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QLD Employment Law - Warning Letter Unfairly Issued by Employer

Discussion in 'Employment Law Forum' started by charlie_, 1 December 2015.

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  1. charlie_

    charlie_ Member

    1 December 2015
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    I received what I interpret as a second warning letter today, neither the first or this one specifically states that it is a warning and I am not sure if that is relevant or required. The first one a number of months back, I was happy to accept as fair criticism and I followed the requirements of that letter perfectly.

    (Background info; the issue at hand is keeping adequate "stock" of a heavily used item through weekly checks). A few weeks ago this item ran out just after the weekly check and order and it was then decided that checks should be twice weekly which I complied with, and then received a warning letter stating that because I didn't order said item after the first of 2 checks (because what should have been sufficient stock based on recent and historical usage was on hand) and the item then ran out the morning after the 2nd check before the order placed the day before had arrived. When something can have 5 used in 4 days and then 15 in 2 days when the normal weekly usage is 5 or less I don't see how I can be at fault.

    I am feeling very frustrated and concerned that I am potentially being forced out or my employer is finding a reason to terminate me.

    I hope all this makes sense and appreciate any help or tips under Employment Law.
  2. Therese

    Therese Well-Known Member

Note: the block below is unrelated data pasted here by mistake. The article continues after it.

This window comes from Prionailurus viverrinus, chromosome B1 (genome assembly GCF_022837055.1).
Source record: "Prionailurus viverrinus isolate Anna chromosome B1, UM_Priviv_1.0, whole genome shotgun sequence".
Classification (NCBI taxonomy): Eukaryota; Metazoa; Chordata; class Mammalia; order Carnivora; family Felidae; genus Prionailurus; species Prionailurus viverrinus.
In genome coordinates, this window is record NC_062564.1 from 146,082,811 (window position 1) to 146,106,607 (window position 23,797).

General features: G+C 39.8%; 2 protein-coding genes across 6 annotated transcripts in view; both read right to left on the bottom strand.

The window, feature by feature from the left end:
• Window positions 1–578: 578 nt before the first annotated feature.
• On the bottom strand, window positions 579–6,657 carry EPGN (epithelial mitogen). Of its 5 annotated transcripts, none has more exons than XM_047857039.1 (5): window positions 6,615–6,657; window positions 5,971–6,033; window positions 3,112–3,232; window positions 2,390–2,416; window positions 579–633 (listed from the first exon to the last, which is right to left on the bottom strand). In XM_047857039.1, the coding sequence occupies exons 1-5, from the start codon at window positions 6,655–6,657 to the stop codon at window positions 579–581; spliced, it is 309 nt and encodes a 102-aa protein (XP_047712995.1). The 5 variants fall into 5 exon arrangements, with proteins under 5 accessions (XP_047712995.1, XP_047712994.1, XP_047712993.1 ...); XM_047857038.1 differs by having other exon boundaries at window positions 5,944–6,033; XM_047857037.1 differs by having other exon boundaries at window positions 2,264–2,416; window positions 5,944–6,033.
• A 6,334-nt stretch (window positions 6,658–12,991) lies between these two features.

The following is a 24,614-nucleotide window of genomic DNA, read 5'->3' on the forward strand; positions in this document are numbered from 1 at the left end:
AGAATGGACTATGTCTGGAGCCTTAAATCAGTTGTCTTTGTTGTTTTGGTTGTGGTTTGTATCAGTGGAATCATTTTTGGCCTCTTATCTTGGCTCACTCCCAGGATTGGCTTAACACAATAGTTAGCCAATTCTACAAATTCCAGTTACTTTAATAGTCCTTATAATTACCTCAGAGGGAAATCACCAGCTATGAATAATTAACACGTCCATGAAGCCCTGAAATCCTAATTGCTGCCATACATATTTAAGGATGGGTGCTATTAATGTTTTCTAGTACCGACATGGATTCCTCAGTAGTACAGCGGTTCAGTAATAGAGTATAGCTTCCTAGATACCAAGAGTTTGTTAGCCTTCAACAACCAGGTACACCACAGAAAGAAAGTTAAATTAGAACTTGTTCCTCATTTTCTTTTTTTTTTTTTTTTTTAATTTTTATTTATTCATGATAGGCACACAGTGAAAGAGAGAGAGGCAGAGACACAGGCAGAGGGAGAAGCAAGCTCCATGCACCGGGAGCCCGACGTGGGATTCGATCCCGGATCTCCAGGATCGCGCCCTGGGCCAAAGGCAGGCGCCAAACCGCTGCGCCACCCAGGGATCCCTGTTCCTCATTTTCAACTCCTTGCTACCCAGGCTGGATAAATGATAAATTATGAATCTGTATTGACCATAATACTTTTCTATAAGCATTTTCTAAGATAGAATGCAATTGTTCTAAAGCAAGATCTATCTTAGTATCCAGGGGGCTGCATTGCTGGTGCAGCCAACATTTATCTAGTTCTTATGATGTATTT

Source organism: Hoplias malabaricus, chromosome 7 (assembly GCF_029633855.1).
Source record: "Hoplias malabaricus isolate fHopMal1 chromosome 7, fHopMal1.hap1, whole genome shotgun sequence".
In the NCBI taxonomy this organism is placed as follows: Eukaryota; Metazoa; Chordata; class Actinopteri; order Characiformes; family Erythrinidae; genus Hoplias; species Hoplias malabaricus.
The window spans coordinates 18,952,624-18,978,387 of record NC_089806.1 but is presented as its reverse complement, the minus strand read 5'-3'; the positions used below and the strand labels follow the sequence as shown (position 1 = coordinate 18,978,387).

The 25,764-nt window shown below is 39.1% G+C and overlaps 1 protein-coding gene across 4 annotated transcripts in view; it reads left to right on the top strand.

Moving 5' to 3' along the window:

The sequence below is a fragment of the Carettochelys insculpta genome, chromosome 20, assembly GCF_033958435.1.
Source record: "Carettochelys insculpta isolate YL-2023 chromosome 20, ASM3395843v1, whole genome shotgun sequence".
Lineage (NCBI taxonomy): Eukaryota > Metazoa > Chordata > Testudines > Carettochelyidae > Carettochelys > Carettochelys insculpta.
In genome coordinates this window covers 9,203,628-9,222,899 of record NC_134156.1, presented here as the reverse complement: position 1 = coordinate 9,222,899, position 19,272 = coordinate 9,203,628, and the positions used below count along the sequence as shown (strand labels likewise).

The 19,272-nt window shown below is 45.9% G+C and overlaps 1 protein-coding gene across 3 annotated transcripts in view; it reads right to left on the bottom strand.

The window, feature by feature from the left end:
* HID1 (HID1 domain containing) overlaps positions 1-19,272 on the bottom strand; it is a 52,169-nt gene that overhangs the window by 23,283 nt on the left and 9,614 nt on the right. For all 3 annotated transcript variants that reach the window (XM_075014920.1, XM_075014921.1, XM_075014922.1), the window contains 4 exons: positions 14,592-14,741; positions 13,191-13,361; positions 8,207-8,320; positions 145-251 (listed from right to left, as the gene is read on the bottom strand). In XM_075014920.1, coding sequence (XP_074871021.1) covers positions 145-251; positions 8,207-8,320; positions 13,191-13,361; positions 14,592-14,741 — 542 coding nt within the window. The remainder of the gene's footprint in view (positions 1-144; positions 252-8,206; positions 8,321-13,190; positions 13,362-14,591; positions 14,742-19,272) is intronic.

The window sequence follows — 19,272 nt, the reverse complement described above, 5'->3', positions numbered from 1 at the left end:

11 October 2015
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    Hi Charlie,

    I would suggest starting by locating the relevant workplace policy or industry award where the procedure and requirements will be laid out for providing warnings. Hopefully, you can determine what they are thinking from looking over the policy or regulations they have to follow.

    If you are still hesitant as to whether or not it is a warning I would recommend getting legal advice. It's better to be in front of the game and know what you will need to do if they do terminate your employment.

    You will then be able to provide documented communication or lack of communication as required to commence an unfair dismissal claim if you get advice now and know what to expect in the worse case scenario.
  3. JS79

    JS79 Well-Known Member

    2 October 2015
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    I definitely agree with Therese. You could be looking at a constructive dismissal claim - where you haven't been dismissed yet but by an employer's actions, you feel that you're about to be dismissed.

    Contact your local employment lawyer in regards to starting a claim as once you are dismissed you have 21 days to file an action against your employer.
  4. Serge Gorval

    Serge Gorval Well-Known Member

    2 November 2015
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    Hi Charlie

    I am an employment lawyer and it may very well be that employer is trying to concoct a process if they are moving toward termination. You most certainly should object the warning and request a "show cause" to discuss the warning and put the employer on notice that you do not agree with the warning issued.
    WarrenH1244 likes this.

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